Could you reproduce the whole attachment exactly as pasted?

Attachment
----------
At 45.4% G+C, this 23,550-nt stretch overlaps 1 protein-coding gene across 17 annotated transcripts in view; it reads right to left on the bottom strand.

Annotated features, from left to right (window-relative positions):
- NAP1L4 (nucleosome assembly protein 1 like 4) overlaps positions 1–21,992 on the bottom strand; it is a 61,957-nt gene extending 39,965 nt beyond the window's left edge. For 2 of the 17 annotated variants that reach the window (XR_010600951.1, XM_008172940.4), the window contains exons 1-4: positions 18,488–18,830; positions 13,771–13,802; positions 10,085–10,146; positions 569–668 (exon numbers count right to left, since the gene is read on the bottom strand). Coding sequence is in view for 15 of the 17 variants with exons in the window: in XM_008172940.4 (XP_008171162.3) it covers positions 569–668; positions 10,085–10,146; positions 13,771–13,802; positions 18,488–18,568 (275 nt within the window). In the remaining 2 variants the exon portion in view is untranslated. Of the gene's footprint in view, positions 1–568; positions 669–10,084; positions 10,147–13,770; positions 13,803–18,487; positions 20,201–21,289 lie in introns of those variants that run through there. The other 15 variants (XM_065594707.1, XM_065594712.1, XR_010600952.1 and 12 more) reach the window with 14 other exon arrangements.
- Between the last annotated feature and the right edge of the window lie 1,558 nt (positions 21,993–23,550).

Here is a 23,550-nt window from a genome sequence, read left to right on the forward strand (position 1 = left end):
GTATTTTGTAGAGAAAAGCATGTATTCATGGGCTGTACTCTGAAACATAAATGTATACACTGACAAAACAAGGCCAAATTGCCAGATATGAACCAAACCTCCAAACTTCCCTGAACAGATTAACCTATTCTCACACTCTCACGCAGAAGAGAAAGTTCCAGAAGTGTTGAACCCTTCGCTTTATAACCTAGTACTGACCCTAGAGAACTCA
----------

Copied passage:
At 45.4% G+C, this 23,550-nt stretch overlaps 1 protein-coding gene across 17 annotated transcripts in view; it reads right to left on the bottom strand.

Annotated features, from left to right (window-relative positions):
- NAP1L4 (nucleosome assembly protein 1 like 4) overlaps positions 1–21,992 on the bottom strand; it is a 61,957-nt gene extending 39,965 nt beyond the window's left edge. For 2 of the 17 annotated variants that reach the window (XR_010600951.1, XM_008172940.4), the window contains exons 1-4: positions 18,488–18,830; positions 13,771–13,802; positions 10,085–10,146; positions 569–668 (exon numbers count right to left, since the gene is read on the bottom strand). Coding sequence is in view for 15 of the 17 variants with exons in the window: in XM_008172940.4 (XP_008171162.3) it covers positions 569–668; positions 10,085–10,146; positions 13,771–13,802; positions 18,488–18,568 (275 nt within the window). In the remaining 2 variants the exon portion in view is untranslated. Of the gene's footprint in view, positions 1–568; positions 669–10,084; positions 10,147–13,770; positions 13,803–18,487; positions 20,201–21,289 lie in introns of those variants that run through there. The other 15 variants (XM_065594707.1, XM_065594712.1, XR_010600952.1 and 12 more) reach the window with 14 other exon arrangements.
- Between the last annotated feature and the right edge of the window lie 1,558 nt (positions 21,993–23,550).

Here is a 23,550-nt window from a genome sequence, read left to right on the forward strand (position 1 = left end):
GTATTTTGTAGAGAAAAGCATGTATTCATGGGCTGTACTCTGAAACATAAATGTATACACTGACAAAACAAGGCCAAATTGCCAGATATGAACCAAACCTCCAAACTTCCCTGAACAGATTAACCTATTCTCACACTCTCACGCAGAAGAGAAAGTTCCAGAAGTGTTGAACCCTTCGCTTTATAACCTAGTACTGACCCTAGAGAACTCA